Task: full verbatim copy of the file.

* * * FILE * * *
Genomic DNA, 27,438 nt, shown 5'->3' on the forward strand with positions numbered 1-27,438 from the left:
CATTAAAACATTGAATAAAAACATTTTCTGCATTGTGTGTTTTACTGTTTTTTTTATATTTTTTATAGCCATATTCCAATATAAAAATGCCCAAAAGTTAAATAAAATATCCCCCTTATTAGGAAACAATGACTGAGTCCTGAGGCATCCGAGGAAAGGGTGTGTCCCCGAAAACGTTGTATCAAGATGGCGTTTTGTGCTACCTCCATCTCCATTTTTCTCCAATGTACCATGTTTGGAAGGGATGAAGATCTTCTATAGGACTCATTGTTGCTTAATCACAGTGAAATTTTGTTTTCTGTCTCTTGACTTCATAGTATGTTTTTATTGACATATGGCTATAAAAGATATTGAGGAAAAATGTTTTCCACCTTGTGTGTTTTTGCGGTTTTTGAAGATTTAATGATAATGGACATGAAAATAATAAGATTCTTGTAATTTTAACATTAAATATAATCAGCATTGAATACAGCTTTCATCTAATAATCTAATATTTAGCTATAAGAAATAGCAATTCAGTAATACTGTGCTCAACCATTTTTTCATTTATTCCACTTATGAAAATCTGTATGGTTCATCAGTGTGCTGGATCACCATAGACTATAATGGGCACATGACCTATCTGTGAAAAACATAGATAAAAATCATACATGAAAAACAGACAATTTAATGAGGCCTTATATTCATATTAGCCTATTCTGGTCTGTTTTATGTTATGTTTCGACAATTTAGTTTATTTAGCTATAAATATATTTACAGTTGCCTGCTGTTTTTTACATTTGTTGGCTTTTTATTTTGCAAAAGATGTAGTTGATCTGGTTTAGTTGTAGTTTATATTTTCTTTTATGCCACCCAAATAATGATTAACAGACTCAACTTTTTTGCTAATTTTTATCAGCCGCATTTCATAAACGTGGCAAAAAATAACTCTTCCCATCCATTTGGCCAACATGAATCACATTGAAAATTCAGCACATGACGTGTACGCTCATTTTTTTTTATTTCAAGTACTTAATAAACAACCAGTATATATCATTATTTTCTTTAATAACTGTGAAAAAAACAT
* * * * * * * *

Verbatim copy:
Genomic DNA, 27,438 nt, shown 5'->3' on the forward strand with positions numbered 1-27,438 from the left:
CATTAAAACATTGAATAAAAACATTTTCTGCATTGTGTGTTTTACTGTTTTTTTTATATTTTTTATAGCCATATTCCAATATAAAAATGCCCAAAAGTTAAATAAAATATCCCCCTTATTAGGAAACAATGACTGAGTCCTGAGGCATCCGAGGAAAGGGTGTGTCCCCGAAAACGTTGTATCAAGATGGCGTTTTGTGCTACCTCCATCTCCATTTTTCTCCAATGTACCATGTTTGGAAGGGATGAAGATCTTCTATAGGACTCATTGTTGCTTAATCACAGTGAAATTTTGTTTTCTGTCTCTTGACTTCATAGTATGTTTTTATTGACATATGGCTATAAAAGATATTGAGGAAAAATGTTTTCCACCTTGTGTGTTTTTGCGGTTTTTGAAGATTTAATGATAATGGACATGAAAATAATAAGATTCTTGTAATTTTAACATTAAATATAATCAGCATTGAATACAGCTTTCATCTAATAATCTAATATTTAGCTATAAGAAATAGCAATTCAGTAATACTGTGCTCAACCATTTTTTCATTTATTCCACTTATGAAAATCTGTATGGTTCATCAGTGTGCTGGATCACCATAGACTATAATGGGCACATGACCTATCTGTGAAAAACATAGATAAAAATCATACATGAAAAACAGACAATTTAATGAGGCCTTATATTCATATTAGCCTATTCTGGTCTGTTTTATGTTATGTTTCGACAATTTAGTTTATTTAGCTATAAATATATTTACAGTTGCCTGCTGTTTTTTACATTTGTTGGCTTTTTATTTTGCAAAAGATGTAGTTGATCTGGTTTAGTTGTAGTTTATATTTTCTTTTATGCCACCCAAATAATGATTAACAGACTCAACTTTTTTGCTAATTTTTATCAGCCGCATTTCATAAACGTGGCAAAAAATAACTCTTCCCATCCATTTGGCCAACATGAATCACATTGAAAATTCAGCACATGACGTGTACGCTCATTTTTTTTTATTTCAAGTACTTAATAAACAACCAGTATATATCATTATTTTCTTTAATAACTGTGAAAAAAACAT